From a physics and chemistry standpoint, fire is an incredibly complicated phenomenon—so much so that 19th century physicist Michael Faraday built an entire series of six lectures around the flame of a single candle at the Royal Institution in 1848. Fuel, heat, and oxygen, combined under the right conditions, ignite into a sustained chemical reaction: fire. Add in factors like conduction, convection, radiation, and any number of environmental factors, and that fire can rapidly spread out of control.
Scientists have been trying to better delineate how wildfires spread for decades, and understanding the complicated fluid dynamics at work is key to those efforts. Rodman Linn, an atmospheric scientist at Los Alamos National Laboratory, does computational modeling of how fires interact with the surrounding atmosphere to predict how a given fire behaves. It’s a challenging phenomenon to model, since it involves the interaction of several different processes. Linn described the various factors that influence how a wildfire spreads in an article in the November issue of .
Most models currently in use are based on seminal work done back in 1972 by Richard Rothermel, an aeronautical engineer who developed the first quantitative tool for predicting the spread of wildfires. Every kind of fuel has an ignition point (also known as a flash point), a measure of how much energy is required to ignite that fuel. Rothermel’s model determined that ignition point, and then factored in wind speed, the slope of the ground, and other critical factors to calculate the rate of ignition required for a nascent wildfire to spread quickly.
But it’s a simplified model, akin to a fire spreading through a uniform field, whereas wildfires tend to spread through landscapes dotted with trees, shrubs, underbrush, and so forth. When the situation starts to deviate strongly from the basic underlying fire scenario—a wind-driven fire and homogenous fuels on a homogenous slope—the so-called BEHAVE model becomes less accurate. “The minute you get something that’s complex in terms of fuel structure, or the topography—or even worse if you have multiple fire lines—you’re adding complexity to the coupling between the fire and the atmosphere that was not present in the development of those early models,” Linn told Ars.
That’s why Linn’s research focuses on the dynamic feedback loop between the fire and its interaction the atmosphere, especially winds. “The interaction between rising air and ambient winds controls the rate at which surrounding vegetation heats up and whether it ignites,” he wrote. “The interaction thus determines how quickly a fire spreads.”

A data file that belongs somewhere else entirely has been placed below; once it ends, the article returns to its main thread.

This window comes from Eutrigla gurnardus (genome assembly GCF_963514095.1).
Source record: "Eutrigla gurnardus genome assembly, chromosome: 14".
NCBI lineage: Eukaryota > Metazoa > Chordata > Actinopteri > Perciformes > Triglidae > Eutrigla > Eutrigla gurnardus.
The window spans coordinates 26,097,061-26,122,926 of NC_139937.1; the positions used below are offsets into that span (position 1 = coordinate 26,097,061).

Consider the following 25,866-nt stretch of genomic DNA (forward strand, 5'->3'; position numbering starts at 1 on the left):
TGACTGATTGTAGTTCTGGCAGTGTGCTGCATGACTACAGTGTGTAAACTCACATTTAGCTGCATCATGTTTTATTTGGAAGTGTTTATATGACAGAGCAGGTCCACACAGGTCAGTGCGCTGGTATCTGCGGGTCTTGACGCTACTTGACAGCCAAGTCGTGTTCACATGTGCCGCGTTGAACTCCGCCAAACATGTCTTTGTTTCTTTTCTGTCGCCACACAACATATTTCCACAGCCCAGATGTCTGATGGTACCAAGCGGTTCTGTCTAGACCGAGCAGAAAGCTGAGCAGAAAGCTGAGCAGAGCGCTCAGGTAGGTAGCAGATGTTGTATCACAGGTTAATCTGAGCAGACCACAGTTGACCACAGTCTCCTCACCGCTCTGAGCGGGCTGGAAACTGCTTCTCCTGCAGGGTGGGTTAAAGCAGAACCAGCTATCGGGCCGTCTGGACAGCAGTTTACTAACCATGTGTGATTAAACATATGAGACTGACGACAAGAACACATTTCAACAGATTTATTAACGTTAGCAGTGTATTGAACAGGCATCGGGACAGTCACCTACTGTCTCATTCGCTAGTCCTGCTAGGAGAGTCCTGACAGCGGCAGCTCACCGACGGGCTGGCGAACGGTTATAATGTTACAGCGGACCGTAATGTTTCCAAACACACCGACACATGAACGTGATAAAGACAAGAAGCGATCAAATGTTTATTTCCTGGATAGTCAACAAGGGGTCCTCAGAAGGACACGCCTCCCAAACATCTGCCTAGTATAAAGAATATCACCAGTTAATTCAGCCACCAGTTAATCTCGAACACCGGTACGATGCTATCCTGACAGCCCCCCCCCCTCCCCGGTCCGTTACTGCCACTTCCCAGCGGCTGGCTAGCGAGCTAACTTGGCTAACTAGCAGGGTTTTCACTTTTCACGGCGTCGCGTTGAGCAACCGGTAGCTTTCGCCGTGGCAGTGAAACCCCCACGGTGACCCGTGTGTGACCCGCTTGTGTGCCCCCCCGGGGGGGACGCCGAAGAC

According to Lin, something you won’t see in a more accurate model of a wildfire is a solid advancing wall of flame. “Convective cooling would prevent the wall of flame from spreading by radiation alone, and for convective heating to spread the fire, the wind would have to be strong enough to lean the flame to the point where it touches the unburned fuel,” he wrote. A more accurate depiction of what a wildfire looks like from the front would show several strong updrafts, creating towers of flame separated by gaps, or troughs. The updrafts carry heat up, and ambient wind is pushed through the troughs, heating up as it travels and possible igniting any available fuel in front of the fire.
The shape of the fireline can also influence how a fire spreads. There may be flanking fires trailing behind the fast-moving headfire, according to Linn, forming a horseshoe shape, which can determine how much wind reaches the headfire. If the horseshoe of flanking fires is narrow, more wind will be diverted to the flanks and the wind that actually reaches the headfire will be moving more slowly, resulting in a slower spread rate.
One common means of preventing the outbreak of devastating wildfires is prescribed burns, which can restore some balance to the ecosystem. Historically, fires have proven beneficial in terms of clearing out brush and other excessive fuels. But to perform prescribed burns effectively requires factoring in variable winds, the unique terrain, and vegetation patterns. “When firefighters place a new fire line downwind of a fire, they often hope that the indrafts will pull the so-called ‘counter fire’ toward the wildfire and remove fuel in front of it,” Linn wrote. “Unfortunately, the maneuver requires a good understanding of the wildfire’s indraft strength. Too weak an indraft could turn the counter fire into a second wildfire.”
There are regional differences, too. The way firefighters in the Southeast set prescribed burns might not work well in California. “The fuels are a little bit different, the topography can be more extreme,” Linn told Ars. “The humidity can be different.” And that requires a different approach to prescribed burns.
Linn and his LANL colleagues have drawn on the lessons they’ve learned to develop new computer programs for simulating the spread of wildfires, with an aim towards achieving better prevention and more effective firefighting strategies. For instance, FIRETEC specifically models a fire’s interactions with the atmosphere. The user just needs to feed in information about the landscape, ignition pattern, and ambient wind conditions, and the program will calculate how the fire is likely to evolve and spread through that landscape.
Linn . are now developing another software program called QUIC-FIRE, which will be able to operate on a laptop. It will incorporate such variables as weather, terrain, fuels, aerodynamics, combustion, turbulence, and heat transfer to help firefighters devise the best strategies for implementing prescribed burns.